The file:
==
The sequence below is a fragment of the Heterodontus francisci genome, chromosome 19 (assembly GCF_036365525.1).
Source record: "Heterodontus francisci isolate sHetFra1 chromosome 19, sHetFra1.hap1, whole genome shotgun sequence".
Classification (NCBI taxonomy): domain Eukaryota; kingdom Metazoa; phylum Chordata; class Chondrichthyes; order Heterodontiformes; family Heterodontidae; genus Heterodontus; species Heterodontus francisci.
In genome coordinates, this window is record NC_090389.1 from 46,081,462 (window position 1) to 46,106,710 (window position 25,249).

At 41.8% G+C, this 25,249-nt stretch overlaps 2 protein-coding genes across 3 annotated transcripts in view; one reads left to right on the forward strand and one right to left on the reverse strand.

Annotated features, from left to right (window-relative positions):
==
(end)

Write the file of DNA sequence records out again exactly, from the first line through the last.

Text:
The sequence below is a fragment of the Heterodontus francisci genome, chromosome 19 (assembly GCF_036365525.1).
Source record: "Heterodontus francisci isolate sHetFra1 chromosome 19, sHetFra1.hap1, whole genome shotgun sequence".
Classification (NCBI taxonomy): domain Eukaryota; kingdom Metazoa; phylum Chordata; class Chondrichthyes; order Heterodontiformes; family Heterodontidae; genus Heterodontus; species Heterodontus francisci.
In genome coordinates, this window is record NC_090389.1 from 46,081,462 (window position 1) to 46,106,710 (window position 25,249).

At 41.8% G+C, this 25,249-nt stretch overlaps 2 protein-coding genes across 3 annotated transcripts in view; one reads left to right on the forward strand and one right to left on the reverse strand.

Annotated features, from left to right (window-relative positions):